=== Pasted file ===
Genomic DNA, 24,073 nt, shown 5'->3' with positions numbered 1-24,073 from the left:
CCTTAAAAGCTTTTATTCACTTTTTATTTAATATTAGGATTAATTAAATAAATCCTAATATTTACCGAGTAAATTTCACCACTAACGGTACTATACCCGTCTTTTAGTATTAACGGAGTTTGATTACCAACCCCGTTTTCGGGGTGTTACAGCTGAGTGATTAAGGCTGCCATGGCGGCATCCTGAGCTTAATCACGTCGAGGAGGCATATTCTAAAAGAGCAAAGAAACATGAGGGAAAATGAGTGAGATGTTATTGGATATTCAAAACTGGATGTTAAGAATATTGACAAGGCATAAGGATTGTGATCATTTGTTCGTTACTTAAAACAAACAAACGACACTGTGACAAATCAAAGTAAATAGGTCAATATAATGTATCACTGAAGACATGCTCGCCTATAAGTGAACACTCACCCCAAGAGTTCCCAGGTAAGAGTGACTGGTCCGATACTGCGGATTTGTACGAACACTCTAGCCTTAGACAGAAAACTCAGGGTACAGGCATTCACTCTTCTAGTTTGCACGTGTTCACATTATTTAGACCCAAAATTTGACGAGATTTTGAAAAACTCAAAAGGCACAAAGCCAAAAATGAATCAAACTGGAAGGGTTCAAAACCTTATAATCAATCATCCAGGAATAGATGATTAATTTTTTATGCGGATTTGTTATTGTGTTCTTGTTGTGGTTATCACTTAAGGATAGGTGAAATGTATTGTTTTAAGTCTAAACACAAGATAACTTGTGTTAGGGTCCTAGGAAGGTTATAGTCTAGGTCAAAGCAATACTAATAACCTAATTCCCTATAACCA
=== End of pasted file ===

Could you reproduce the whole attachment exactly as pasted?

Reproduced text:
Genomic DNA, 24,073 nt, shown 5'->3' with positions numbered 1-24,073 from the left:
CCTTAAAAGCTTTTATTCACTTTTTATTTAATATTAGGATTAATTAAATAAATCCTAATATTTACCGAGTAAATTTCACCACTAACGGTACTATACCCGTCTTTTAGTATTAACGGAGTTTGATTACCAACCCCGTTTTCGGGGTGTTACAGCTGAGTGATTAAGGCTGCCATGGCGGCATCCTGAGCTTAATCACGTCGAGGAGGCATATTCTAAAAGAGCAAAGAAACATGAGGGAAAATGAGTGAGATGTTATTGGATATTCAAAACTGGATGTTAAGAATATTGACAAGGCATAAGGATTGTGATCATTTGTTCGTTACTTAAAACAAACAAACGACACTGTGACAAATCAAAGTAAATAGGTCAATATAATGTATCACTGAAGACATGCTCGCCTATAAGTGAACACTCACCCCAAGAGTTCCCAGGTAAGAGTGACTGGTCCGATACTGCGGATTTGTACGAACACTCTAGCCTTAGACAGAAAACTCAGGGTACAGGCATTCACTCTTCTAGTTTGCACGTGTTCACATTATTTAGACCCAAAATTTGACGAGATTTTGAAAAACTCAAAAGGCACAAAGCCAAAAATGAATCAAACTGGAAGGGTTCAAAACCTTATAATCAATCATCCAGGAATAGATGATTAATTTTTTATGCGGATTTGTTATTGTGTTCTTGTTGTGGTTATCACTTAAGGATAGGTGAAATGTATTGTTTTAAGTCTAAACACAAGATAACTTGTGTTAGGGTCCTAGGAAGGTTATAGTCTAGGTCAAAGCAATACTAATAACCTAATTCCCTATAACCA